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Fatal Climbing Accidents

This is obviously NOT an all inclusive list and will only include fatal accidents in North America.
  1. Mt. McKinley, Alaska - June 19, 1969, Gary Cole, 32, of Cody, Wyoming, died of high altitude pulmonary edema at 17,200'
  2. Smith Rock, Oregon - May 2 1998, Bill Pesklak fell on his belayer, on ledge, fell again striking his head then slid the remaining 60’ to rocks below.
  3. Yosemite California - October 15th 2002, the body of 23 year old Philip Jones was found at the base of "The Cookie".
  4. Devils Tower, Wyoming - May 17 2003, Jacqueline Weimer, 27, Weimer was rappelling near the El Cracko Diablo climbing route when the accident occurred.
  5. Yosemite National Park, California - May 31 2003, Chris Hampson, 25, died while climbing the Overhang Bypass route on Lower Cathedral Rock in Yosemite Valley.
  6. Grand Teton, Wyoming - July 26th 2003, 5 Climbers struck by lightning 1 killed.
  7. Yosemite, California - December 28th 2003, Joseph Crowe, 25, had been solo climbing the Zodiac. His body was found hanging from the rock after hikers reported screaming.
  8. Mount Washington, Oregon - July 2004, Thomas A. Seifert, 46, of Goldendale and Gary L Gentz, 50, of Washington State on the west side of the mountain, at 7,190', They were still roped together, and had fallen about 150 feet, after their climbing safety equipment had apparently failed.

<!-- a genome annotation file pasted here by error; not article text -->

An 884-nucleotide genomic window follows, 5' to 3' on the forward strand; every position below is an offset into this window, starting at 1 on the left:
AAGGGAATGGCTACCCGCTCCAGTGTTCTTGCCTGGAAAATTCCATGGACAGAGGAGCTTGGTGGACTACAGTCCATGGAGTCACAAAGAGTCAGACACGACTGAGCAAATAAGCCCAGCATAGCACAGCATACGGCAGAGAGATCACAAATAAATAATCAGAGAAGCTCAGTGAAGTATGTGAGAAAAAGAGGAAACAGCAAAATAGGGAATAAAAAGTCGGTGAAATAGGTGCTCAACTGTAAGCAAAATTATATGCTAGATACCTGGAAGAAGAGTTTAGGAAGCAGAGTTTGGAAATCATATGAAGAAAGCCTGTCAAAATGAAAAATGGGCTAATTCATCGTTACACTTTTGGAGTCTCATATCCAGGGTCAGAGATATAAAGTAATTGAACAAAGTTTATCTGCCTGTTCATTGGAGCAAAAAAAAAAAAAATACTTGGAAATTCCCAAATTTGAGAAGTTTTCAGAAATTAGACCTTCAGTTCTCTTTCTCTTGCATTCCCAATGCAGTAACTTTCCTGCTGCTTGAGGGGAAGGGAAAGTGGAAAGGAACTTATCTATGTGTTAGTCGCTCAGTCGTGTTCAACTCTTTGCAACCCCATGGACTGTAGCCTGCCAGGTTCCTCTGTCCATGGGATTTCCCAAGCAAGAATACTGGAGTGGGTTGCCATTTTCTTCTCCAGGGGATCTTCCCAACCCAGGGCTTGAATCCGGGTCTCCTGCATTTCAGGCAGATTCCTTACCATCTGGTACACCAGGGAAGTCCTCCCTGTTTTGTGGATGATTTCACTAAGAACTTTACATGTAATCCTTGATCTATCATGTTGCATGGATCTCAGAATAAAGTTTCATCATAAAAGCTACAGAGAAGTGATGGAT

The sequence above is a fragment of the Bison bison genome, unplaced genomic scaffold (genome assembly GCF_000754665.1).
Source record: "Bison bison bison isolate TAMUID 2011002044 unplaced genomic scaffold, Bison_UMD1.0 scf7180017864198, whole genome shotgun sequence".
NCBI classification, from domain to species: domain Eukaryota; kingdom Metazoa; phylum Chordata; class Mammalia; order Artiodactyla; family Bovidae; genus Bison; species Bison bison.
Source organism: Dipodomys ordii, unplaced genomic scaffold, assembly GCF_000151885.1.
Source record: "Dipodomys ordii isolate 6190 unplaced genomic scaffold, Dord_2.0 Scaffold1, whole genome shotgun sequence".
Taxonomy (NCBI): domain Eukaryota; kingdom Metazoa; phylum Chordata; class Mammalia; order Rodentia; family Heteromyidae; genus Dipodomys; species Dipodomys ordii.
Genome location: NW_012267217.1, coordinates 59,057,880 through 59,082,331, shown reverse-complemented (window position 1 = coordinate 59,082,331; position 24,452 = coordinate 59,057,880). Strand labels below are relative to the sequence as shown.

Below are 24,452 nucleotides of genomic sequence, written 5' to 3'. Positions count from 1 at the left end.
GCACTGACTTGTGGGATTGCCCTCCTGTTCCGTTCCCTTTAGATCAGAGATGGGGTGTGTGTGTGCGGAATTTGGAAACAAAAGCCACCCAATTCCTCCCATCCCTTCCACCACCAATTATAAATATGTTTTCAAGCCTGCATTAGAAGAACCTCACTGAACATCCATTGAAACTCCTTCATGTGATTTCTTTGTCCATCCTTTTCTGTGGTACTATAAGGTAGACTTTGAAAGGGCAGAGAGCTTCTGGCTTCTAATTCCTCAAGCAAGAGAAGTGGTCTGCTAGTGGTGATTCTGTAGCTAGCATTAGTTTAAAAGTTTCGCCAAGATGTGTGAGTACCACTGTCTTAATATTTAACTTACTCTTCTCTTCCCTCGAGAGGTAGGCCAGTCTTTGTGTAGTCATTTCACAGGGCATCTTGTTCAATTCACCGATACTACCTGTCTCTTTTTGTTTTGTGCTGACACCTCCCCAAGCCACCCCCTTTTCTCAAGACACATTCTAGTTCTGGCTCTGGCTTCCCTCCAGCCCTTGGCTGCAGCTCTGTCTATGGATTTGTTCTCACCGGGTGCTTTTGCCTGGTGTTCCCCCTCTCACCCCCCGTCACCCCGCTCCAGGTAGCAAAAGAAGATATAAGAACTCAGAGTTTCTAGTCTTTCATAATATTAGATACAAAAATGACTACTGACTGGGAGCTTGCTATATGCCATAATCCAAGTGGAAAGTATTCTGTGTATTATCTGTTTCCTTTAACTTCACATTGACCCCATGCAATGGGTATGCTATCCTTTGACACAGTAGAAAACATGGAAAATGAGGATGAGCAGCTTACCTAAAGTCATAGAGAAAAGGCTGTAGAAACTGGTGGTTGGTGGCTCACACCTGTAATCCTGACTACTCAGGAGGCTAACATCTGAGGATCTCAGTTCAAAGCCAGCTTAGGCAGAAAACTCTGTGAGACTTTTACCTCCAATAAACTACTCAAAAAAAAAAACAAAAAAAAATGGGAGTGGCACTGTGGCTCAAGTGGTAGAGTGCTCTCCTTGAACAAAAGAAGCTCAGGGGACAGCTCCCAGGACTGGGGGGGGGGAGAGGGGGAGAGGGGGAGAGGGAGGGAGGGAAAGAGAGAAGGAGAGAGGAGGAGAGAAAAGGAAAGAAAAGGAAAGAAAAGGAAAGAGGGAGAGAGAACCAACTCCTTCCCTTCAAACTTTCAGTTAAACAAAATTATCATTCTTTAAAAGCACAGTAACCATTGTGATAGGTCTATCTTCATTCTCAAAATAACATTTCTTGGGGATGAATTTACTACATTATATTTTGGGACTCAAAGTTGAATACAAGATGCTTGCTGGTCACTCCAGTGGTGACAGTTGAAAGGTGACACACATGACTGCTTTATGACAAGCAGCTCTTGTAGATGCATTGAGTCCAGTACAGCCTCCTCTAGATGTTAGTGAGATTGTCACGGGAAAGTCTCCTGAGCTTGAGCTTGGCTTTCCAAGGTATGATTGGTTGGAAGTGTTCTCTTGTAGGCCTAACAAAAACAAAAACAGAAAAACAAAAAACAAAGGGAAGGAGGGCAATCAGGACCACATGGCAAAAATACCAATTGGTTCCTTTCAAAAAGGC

9. Grand Teton, Wyoming - July 20th 2004, Dwight Bishop fell while climbing Grand Teton
  10. Longs Peak, Colorado - September 4th 2004, Sudheer Averineni, a 26-year-old Indian national, The Keyhole route was still classified as "technical" due to snow and ice conditions, his body was found on the summit the next day.
  11. Yosemite National Park, California - October 19 2004, Mariko Ryugo, 27, and Ryoichi Yamanoto, 26 climbers from Japan died of hypothermia on "The Nose".
  12. Mount Whitney, California - March 13 2005, Richard J. Ferrari, 37, he fell approximately 1,000 feet from a point near the Notch on the Mountaineer’s Route on the north face of the mountain.
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